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Let $T$: $\mathbb{R}^3 \to \mathbb{R}$ be a linear transformation.

Show that either $T$ is surjective, or $T$ is the zero linear transformation.

My approach:

First we start off by supposing T is not surjective and we want to show that $\forall \overrightarrow v \in \mathbb{R}^3, T(\overrightarrow v)=\overrightarrow 0$.

$T$ not surjective implies that $Image(T) \not = \mathbb{R}$ and that $\exists \overrightarrow y \in \mathbb{R}$ such that $$ \begin{bmatrix} a & b & c \end{bmatrix} . \overrightarrow v \not = \overrightarrow y$$ with a,b,c $\in \mathbb{R}$

$\Rightarrow$ $ax_{1}+bx_{2}+cx_{3} \not = y_{1}$

From here, I want to show that a,b,c are equal to zero. Should I say that an equation of a plane to a real number should have infinite solutions unless the coefficients are zero and conclude that a,b,c are zero or is there another way?

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  • $\begingroup$ How many subspaces does $\mathbb{R}$ have? What happens if a subspace of $\mathbb{R}$ contains a nonzero element? $\endgroup$ – egreg Mar 6 '16 at 20:39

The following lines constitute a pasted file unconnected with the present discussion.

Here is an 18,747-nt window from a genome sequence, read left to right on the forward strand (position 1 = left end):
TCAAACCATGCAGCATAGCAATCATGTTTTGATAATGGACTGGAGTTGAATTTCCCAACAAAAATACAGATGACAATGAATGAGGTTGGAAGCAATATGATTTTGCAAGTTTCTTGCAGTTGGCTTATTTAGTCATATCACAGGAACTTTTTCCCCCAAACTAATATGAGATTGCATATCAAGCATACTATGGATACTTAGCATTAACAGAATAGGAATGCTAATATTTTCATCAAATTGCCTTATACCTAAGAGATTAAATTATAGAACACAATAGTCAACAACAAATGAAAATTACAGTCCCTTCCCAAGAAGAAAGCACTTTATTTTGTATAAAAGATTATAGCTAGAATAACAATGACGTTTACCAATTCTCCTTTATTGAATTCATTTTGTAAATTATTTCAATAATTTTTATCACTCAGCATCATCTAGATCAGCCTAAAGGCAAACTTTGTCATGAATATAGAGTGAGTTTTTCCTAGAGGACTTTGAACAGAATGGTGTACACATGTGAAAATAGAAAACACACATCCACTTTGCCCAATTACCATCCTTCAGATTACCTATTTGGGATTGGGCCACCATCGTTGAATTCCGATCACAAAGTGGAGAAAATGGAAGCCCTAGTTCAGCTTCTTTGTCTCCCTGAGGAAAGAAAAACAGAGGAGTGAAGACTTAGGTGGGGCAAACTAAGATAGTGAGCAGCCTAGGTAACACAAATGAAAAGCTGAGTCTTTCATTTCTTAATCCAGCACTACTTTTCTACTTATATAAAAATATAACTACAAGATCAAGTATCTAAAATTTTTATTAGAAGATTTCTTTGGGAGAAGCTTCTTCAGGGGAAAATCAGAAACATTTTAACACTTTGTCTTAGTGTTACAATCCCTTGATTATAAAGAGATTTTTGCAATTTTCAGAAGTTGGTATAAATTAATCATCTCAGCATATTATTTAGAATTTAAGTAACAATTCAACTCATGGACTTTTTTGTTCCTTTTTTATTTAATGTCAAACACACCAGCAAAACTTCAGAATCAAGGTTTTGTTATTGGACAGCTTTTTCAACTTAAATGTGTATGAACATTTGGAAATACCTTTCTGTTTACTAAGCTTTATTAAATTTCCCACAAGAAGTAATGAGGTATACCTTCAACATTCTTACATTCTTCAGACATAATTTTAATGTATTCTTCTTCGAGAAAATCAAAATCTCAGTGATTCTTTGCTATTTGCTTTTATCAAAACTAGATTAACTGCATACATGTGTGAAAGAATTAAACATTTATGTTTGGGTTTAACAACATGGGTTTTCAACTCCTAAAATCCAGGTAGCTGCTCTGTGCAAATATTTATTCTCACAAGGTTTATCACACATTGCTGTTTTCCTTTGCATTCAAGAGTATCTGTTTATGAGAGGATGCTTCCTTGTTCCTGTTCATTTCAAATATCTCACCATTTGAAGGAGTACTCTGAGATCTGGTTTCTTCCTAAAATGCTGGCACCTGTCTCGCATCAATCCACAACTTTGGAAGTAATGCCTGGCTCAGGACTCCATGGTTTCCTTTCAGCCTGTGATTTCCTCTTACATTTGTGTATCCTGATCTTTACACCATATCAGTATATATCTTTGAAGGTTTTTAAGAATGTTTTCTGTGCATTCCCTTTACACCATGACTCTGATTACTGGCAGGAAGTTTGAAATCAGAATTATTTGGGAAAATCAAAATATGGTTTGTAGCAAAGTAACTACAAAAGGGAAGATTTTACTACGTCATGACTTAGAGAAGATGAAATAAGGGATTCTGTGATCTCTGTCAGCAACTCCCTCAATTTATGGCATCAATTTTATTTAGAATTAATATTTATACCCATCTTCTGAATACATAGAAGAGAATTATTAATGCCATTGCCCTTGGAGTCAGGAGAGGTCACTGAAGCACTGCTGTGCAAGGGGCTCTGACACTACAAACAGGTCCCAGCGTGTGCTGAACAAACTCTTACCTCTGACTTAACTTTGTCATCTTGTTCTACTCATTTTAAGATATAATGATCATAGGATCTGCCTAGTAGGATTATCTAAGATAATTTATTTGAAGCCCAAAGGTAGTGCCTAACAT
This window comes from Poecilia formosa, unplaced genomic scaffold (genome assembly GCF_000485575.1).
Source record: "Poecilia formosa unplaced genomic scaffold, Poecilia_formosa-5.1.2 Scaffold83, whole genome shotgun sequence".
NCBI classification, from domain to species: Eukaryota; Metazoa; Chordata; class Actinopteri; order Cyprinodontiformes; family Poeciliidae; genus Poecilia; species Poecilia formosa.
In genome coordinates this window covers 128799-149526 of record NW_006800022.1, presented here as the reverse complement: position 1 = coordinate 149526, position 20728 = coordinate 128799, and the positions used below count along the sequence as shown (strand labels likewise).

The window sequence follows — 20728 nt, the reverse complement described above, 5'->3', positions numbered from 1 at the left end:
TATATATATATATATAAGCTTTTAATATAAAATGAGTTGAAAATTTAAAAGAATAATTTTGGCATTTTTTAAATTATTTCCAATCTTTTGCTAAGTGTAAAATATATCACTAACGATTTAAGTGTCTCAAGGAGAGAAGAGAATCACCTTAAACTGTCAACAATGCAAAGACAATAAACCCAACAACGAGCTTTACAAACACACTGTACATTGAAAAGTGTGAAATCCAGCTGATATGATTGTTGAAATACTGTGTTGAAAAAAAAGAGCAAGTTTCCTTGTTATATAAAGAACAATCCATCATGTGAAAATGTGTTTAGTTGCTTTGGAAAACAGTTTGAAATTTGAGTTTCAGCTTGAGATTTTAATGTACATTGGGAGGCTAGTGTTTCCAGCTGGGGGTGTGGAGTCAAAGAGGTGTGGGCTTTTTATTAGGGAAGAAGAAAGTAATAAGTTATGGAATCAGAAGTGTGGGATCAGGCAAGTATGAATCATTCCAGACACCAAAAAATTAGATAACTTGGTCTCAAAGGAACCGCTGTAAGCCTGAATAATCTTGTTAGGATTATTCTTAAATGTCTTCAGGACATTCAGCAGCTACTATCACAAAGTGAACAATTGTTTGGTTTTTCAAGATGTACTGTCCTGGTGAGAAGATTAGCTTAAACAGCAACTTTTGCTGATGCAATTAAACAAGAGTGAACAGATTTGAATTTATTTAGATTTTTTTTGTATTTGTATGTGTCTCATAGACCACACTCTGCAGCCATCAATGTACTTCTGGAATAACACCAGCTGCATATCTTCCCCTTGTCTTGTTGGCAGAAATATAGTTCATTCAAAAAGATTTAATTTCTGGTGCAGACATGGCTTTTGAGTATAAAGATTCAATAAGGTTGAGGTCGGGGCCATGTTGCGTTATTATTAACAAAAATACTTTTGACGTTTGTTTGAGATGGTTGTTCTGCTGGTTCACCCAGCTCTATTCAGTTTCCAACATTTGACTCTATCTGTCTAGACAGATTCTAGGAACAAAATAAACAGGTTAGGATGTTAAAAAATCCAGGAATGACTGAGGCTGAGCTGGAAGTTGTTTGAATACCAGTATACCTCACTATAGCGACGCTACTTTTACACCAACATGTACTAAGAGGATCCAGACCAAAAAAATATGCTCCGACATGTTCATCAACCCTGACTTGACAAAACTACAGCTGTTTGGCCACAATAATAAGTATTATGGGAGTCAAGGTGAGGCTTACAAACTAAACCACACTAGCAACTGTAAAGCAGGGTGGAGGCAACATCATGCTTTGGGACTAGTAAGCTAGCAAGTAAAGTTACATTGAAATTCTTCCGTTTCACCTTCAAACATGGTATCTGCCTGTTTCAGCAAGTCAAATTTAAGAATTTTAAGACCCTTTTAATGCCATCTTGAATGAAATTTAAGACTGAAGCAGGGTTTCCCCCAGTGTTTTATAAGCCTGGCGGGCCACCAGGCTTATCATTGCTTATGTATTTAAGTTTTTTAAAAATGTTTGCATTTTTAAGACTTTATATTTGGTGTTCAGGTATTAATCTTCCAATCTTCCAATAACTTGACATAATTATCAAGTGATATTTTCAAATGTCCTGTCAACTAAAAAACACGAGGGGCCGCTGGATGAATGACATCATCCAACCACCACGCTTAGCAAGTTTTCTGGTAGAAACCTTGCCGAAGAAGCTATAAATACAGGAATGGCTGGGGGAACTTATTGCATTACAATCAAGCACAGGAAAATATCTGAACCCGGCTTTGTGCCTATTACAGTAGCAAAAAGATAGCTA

• $\begingroup$ Try to prove that $T$ is surjective if it is not zero. For this, choose some $x_0\in\mathbb R^3$ such that $Tx_0\neq 0$. Now, let $y\in\mathbb R$. Use the linearity of $T$ to prove that there is indeed some $x\in\mathbb R^3$ such that $Tx = y$. You can find this $x$ in the linear span of $x_0$. $\endgroup$ – Friedrich Philipp Mar 6 '16 at 20:40
  • $\begingroup$ @FriedrichPhilipp, Do I only have to prove it one way to answer the question? $\endgroup$ – Omrane Mar 6 '16 at 20:48
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A simple approach is to say that the image of $T$ is a subspace of $\Bbb R$ so it would be $\Bbb R$ or $\{0\}$. The former case is when $T$ is surjective and the last is when $T=0$.

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  • $\begingroup$ Damn can't believe I didn't see that one. Thanks a bunch! Should I also prove it the other way i.e: suppose T is not the zero linear transformation, show T is surjective or is one way enough to answer the question? $\endgroup$ – Omrane Mar 6 '16 at 20:43
  • $\begingroup$ You want to prove $T$ is either surjective or $T=0$ and it was proved. So one way is enough. $\endgroup$ – user296113 Mar 6 '16 at 20:50
  • $\begingroup$ Alright, I see. Thanks. $\endgroup$ – Omrane Mar 6 '16 at 20:51
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Assume that $T$ is not the zero transformation (this means that there is a $v$ such that $T(v) = r \neq 0$), and deduce that it is surjective (by using $v$ and linearity of $T$).

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